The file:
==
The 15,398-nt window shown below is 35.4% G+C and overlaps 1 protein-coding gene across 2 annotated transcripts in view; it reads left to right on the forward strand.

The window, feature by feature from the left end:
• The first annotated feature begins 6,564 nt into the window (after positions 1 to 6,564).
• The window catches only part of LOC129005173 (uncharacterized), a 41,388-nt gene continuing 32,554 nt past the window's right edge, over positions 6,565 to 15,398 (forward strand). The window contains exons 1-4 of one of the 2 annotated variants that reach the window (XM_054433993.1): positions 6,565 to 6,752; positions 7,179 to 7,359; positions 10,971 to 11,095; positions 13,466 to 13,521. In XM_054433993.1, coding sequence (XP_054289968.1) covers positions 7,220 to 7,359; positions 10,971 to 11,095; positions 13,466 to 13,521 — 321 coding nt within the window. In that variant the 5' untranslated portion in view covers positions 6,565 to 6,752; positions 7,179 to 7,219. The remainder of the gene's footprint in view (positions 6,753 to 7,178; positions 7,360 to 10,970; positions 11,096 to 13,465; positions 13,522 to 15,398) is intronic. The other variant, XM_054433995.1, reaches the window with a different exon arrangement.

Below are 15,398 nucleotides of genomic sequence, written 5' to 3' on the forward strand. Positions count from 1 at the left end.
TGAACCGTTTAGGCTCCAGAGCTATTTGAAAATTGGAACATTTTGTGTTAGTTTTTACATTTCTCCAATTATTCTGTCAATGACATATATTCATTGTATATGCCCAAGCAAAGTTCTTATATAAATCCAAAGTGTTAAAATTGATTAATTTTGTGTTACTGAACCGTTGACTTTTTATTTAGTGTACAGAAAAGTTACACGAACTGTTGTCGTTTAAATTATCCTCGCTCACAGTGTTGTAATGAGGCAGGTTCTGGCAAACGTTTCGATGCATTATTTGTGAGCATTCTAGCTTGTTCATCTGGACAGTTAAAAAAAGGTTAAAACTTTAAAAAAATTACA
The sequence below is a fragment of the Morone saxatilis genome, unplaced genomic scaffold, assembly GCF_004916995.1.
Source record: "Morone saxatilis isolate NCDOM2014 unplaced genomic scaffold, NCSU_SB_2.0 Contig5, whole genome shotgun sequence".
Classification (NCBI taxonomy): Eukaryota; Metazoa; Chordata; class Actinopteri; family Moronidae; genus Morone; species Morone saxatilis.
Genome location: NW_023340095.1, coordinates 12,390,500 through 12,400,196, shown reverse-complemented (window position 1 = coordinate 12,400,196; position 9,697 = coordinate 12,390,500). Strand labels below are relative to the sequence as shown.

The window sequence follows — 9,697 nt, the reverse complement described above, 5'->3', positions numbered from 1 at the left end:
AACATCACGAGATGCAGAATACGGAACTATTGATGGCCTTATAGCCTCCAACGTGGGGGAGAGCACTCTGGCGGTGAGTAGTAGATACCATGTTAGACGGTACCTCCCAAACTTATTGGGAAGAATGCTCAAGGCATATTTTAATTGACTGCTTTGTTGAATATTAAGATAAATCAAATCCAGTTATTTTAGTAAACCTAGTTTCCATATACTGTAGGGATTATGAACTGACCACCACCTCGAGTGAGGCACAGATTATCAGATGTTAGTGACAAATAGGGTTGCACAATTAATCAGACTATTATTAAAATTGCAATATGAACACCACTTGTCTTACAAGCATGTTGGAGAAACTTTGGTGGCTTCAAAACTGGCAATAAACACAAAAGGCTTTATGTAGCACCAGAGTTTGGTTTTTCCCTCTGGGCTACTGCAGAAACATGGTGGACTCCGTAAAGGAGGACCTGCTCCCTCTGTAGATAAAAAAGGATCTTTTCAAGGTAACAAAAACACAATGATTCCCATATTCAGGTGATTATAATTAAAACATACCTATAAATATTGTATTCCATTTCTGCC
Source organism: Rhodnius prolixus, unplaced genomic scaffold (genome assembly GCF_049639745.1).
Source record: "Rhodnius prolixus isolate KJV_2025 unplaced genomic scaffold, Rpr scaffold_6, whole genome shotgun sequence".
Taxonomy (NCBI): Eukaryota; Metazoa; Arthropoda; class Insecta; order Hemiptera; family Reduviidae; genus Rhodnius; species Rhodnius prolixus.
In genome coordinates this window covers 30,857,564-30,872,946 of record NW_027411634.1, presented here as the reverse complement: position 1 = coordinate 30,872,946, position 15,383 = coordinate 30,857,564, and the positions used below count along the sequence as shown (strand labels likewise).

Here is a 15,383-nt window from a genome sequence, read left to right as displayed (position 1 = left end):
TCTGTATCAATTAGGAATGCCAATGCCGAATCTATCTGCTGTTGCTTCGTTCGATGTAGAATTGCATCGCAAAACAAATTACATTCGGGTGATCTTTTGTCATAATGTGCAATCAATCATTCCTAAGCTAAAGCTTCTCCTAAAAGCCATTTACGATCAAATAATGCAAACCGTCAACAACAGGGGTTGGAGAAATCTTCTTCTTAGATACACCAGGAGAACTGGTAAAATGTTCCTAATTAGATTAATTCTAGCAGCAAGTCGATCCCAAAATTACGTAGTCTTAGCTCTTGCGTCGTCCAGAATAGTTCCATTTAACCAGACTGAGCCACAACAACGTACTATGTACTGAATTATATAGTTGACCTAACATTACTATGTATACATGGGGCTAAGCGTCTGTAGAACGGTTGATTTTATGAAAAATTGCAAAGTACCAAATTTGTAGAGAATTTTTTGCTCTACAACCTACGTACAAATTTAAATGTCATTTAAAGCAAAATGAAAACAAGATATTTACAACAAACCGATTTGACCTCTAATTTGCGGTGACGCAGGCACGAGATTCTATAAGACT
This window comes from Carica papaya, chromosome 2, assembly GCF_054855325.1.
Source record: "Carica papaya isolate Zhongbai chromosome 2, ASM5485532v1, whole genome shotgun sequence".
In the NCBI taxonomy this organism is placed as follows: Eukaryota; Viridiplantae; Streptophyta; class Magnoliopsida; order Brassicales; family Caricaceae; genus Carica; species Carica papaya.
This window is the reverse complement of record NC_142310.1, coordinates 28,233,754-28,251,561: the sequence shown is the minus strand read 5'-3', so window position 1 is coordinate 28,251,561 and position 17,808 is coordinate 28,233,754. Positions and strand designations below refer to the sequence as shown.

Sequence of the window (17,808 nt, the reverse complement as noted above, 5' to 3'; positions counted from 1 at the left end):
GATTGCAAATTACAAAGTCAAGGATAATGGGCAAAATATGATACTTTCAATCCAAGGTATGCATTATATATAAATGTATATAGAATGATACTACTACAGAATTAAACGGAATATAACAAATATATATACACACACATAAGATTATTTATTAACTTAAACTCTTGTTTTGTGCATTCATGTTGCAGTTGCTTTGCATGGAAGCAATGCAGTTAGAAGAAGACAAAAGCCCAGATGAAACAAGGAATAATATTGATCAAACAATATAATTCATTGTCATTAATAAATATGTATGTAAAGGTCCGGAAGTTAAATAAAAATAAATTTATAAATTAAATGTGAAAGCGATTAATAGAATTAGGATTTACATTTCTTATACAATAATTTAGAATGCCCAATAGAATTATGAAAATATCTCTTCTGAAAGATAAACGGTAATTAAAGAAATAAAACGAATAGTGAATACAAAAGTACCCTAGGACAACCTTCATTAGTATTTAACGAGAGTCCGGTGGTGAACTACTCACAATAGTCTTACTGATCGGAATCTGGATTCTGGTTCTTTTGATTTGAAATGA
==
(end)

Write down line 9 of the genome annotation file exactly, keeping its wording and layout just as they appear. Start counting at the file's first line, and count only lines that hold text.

Classification (NCBI taxonomy): Eukaryota; Metazoa; Chordata; class Actinopteri; family Moronidae; genus Morone; species Morone saxatilis.